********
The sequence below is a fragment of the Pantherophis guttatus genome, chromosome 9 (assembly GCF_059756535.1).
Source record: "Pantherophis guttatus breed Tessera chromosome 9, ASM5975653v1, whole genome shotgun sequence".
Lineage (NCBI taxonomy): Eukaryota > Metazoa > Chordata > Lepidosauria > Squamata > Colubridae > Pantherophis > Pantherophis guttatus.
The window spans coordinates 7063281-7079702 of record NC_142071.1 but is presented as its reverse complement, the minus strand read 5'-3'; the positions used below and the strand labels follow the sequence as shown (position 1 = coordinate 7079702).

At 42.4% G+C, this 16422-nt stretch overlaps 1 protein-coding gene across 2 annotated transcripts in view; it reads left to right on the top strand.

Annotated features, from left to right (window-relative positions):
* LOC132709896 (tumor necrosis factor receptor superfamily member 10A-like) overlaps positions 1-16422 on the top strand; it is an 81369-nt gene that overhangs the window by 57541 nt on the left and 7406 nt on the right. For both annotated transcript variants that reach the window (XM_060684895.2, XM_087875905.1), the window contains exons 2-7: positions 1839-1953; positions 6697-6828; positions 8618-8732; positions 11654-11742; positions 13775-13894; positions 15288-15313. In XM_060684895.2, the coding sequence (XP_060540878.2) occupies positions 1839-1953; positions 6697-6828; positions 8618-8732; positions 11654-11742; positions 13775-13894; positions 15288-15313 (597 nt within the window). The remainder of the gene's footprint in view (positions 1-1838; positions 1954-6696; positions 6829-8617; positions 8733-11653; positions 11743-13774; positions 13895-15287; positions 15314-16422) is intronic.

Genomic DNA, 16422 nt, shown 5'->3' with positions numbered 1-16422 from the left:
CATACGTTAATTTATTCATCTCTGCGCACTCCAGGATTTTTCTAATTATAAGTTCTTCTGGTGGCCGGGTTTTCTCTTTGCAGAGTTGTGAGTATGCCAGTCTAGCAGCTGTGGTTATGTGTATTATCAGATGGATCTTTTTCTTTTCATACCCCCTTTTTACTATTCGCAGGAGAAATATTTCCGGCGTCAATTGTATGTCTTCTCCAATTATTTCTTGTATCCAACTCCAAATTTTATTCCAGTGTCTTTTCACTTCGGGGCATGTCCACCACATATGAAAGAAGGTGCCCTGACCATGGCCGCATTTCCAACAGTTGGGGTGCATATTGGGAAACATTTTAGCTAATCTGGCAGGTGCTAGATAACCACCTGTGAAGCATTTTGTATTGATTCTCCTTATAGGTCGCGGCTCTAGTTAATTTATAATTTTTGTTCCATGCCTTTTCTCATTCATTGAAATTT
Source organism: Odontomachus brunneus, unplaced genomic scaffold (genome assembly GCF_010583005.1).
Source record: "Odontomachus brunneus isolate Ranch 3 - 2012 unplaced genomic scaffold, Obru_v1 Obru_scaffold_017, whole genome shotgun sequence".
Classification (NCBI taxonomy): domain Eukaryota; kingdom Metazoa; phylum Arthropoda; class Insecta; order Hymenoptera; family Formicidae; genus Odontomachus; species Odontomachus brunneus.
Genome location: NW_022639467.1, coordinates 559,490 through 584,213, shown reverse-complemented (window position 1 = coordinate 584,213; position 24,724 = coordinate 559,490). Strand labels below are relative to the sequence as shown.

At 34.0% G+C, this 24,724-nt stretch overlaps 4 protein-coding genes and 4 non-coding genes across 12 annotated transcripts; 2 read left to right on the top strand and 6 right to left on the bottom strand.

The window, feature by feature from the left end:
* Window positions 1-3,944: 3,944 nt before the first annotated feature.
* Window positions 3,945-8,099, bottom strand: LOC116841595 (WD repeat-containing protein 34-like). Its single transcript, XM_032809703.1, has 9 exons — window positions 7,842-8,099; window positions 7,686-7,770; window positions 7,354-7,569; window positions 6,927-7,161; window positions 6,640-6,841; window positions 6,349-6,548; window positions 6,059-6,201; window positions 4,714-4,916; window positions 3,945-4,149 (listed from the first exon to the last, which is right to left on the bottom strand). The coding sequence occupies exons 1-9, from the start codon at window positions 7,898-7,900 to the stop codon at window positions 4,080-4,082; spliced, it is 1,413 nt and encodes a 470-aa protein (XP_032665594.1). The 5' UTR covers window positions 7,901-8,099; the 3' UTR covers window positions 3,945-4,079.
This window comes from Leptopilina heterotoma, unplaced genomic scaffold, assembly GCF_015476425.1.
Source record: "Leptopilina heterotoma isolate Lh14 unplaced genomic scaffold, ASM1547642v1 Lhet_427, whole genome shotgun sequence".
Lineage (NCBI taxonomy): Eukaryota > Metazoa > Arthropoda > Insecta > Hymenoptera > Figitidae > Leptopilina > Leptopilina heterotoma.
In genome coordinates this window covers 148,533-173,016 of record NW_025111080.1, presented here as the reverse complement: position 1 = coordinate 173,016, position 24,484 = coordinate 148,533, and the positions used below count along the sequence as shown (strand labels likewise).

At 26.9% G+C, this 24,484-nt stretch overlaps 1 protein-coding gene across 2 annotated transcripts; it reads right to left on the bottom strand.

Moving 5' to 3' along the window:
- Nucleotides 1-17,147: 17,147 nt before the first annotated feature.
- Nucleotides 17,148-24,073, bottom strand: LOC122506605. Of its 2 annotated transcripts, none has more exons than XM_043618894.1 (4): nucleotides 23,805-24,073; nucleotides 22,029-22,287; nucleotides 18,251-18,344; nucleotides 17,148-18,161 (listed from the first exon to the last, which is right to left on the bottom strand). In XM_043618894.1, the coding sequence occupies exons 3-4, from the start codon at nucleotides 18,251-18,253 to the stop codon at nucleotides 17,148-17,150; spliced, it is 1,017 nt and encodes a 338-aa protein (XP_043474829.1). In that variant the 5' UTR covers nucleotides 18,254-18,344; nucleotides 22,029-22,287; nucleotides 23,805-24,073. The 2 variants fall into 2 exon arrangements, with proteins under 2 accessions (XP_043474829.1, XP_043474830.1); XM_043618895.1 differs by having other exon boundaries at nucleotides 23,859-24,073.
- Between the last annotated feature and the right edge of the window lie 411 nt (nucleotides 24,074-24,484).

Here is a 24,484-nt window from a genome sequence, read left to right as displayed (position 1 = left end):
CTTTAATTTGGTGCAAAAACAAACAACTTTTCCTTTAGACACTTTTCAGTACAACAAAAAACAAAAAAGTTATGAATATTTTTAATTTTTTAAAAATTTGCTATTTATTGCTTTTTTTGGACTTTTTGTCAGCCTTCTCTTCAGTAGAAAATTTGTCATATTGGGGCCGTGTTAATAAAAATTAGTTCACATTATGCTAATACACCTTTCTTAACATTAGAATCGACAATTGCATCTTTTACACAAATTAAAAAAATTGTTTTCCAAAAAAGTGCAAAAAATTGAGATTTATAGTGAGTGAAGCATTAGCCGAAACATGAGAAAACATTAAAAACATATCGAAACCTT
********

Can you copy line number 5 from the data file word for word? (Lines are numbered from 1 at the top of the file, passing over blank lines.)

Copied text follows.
At 42.4% G+C, this 16422-nt stretch overlaps 1 protein-coding gene across 2 annotated transcripts in view; it reads left to right on the top strand.